“It was like I turned off a switch and stopped caring. And when I stopped caring that’s when I started to feel more happy. I tried to do something about the situation and talk about my feelings. That was when my mum took me to see psychiatrists and psychologists, not to ‘fix me’, but to help me and to help my mother to understand, because she didn’t quite understand where I was coming from. She did her own research and got to know more about this whole thing than the actual doctors I was seeing.

“It was a hard time and I was really lucky that I had supportive friends who really stuck by me regardless of how I was looking or dressing and they always used male pronouns. In that regard I never had any issues, nor with my immediate family. That was really important for me, because if everyone had been against me I would probably just have given up.

“Back then, nobody was educated about transgender issues. Even myself. I didn’t learn about the term ‘trans’ until later on in life. I always thought of myself as a really butch lesbian, but I knew I wasn’t a lesbian because I didn’t feel like a woman. Then when I found out about the term ‘trans’ everything made sense. It was like a lightbulb came on inside my head.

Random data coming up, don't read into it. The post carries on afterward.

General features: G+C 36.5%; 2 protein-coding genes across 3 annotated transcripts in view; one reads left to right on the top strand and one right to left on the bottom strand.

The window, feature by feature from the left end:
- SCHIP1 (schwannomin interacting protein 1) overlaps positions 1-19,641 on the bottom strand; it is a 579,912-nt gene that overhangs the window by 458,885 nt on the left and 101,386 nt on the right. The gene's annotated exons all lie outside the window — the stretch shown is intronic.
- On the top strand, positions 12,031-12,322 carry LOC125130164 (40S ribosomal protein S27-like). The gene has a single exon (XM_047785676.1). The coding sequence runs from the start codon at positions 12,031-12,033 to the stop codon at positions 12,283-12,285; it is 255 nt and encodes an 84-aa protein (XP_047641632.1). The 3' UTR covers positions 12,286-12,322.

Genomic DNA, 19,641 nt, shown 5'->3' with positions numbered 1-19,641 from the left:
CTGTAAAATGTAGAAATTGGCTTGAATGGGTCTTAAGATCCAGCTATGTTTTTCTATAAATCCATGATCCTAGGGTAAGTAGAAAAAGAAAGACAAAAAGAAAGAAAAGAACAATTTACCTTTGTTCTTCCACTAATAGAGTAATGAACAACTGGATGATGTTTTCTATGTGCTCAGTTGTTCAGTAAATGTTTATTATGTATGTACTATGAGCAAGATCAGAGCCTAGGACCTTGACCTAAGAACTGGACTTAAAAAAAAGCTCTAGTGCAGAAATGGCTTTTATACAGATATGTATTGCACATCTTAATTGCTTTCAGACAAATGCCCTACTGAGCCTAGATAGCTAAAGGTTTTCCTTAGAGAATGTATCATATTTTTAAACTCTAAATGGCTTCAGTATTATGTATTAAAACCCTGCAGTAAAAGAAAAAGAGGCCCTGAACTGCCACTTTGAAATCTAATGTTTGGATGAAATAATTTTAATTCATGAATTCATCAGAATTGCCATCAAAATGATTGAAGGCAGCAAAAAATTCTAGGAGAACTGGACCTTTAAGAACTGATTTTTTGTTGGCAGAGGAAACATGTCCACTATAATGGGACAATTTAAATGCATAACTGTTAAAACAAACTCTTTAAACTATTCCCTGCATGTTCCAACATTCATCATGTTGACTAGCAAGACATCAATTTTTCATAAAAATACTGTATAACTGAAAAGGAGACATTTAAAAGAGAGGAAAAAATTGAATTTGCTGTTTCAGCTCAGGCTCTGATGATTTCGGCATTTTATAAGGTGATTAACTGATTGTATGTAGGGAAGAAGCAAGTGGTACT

“Further down the line I moved to Germany with my partner. We thought that it would be a really nice place to live, because of the acceptance there and the openness around LGBTQI+. I was supposed to start my transition there, but things didn’t work out. I struggled with the German language. I had friends in the UK so I ended up coming here and to London where I started my transition four years ago. My transition was with the Tavistock.

“Nowadays things are a little different in Romania to how they were when I was growing up. I am in contact with some trans people in Romania and things are not the same, but even so the subject is quite taboo. It is really hard and expensive for trans people because absolutely nothing is covered by the health service there. People have to pay for their own hormones and surgeries. Even the appointments with psychiatrists have to be paid for and there are no gender specialists only general psychiatrists.

“On the bright side we did have a trans Pride in Romania this year. It was the first one. On previous Prides we had a lot of backlash from Church members and other hateful people. At the first Pride in Bucharest there were people on the sides throwing eggs and you can imagine. That was quite long time ago and now people tend to be a bit more open minded, particularly the youth.